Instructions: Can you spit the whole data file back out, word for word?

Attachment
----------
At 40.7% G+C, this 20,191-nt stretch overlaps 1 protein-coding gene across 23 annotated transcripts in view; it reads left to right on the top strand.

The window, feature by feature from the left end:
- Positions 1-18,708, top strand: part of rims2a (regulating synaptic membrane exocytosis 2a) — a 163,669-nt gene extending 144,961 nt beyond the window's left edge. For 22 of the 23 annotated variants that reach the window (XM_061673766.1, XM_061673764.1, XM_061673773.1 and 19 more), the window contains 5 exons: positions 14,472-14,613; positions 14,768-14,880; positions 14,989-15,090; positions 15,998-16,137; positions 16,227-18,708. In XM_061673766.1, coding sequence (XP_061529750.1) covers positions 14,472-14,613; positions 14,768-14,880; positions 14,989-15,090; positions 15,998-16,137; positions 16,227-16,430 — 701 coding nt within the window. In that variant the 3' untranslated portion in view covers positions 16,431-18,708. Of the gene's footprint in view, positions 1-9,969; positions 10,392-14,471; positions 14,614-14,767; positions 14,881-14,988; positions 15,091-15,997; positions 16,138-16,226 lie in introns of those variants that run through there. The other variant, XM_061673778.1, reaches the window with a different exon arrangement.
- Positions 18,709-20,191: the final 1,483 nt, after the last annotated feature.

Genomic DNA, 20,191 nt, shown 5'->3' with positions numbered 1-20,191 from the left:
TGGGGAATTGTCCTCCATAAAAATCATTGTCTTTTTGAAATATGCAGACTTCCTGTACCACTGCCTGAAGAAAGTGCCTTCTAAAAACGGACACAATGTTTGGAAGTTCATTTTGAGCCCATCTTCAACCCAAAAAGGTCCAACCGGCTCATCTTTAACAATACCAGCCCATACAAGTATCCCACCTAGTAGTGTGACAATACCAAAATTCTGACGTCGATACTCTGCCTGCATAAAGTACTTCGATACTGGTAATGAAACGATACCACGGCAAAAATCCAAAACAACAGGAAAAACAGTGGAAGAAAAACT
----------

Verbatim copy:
At 40.7% G+C, this 20,191-nt stretch overlaps 1 protein-coding gene across 23 annotated transcripts in view; it reads left to right on the top strand.

The window, feature by feature from the left end:
- Positions 1-18,708, top strand: part of rims2a (regulating synaptic membrane exocytosis 2a) — a 163,669-nt gene extending 144,961 nt beyond the window's left edge. For 22 of the 23 annotated variants that reach the window (XM_061673766.1, XM_061673764.1, XM_061673773.1 and 19 more), the window contains 5 exons: positions 14,472-14,613; positions 14,768-14,880; positions 14,989-15,090; positions 15,998-16,137; positions 16,227-18,708. In XM_061673766.1, coding sequence (XP_061529750.1) covers positions 14,472-14,613; positions 14,768-14,880; positions 14,989-15,090; positions 15,998-16,137; positions 16,227-16,430 — 701 coding nt within the window. In that variant the 3' untranslated portion in view covers positions 16,431-18,708. Of the gene's footprint in view, positions 1-9,969; positions 10,392-14,471; positions 14,614-14,767; positions 14,881-14,988; positions 15,091-15,997; positions 16,138-16,226 lie in introns of those variants that run through there. The other variant, XM_061673778.1, reaches the window with a different exon arrangement.
- Positions 18,709-20,191: the final 1,483 nt, after the last annotated feature.

Genomic DNA, 20,191 nt, shown 5'->3' with positions numbered 1-20,191 from the left:
TGGGGAATTGTCCTCCATAAAAATCATTGTCTTTTTGAAATATGCAGACTTCCTGTACCACTGCCTGAAGAAAGTGCCTTCTAAAAACGGACACAATGTTTGGAAGTTCATTTTGAGCCCATCTTCAACCCAAAAAGGTCCAACCGGCTCATCTTTAACAATACCAGCCCATACAAGTATCCCACCTAGTAGTGTGACAATACCAAAATTCTGACGTCGATACTCTGCCTGCATAAAGTACTTCGATACTGGTAATGAAACGATACCACGGCAAAAATCCAAAACAACAGGAAAAACAGTGGAAGAAAAACT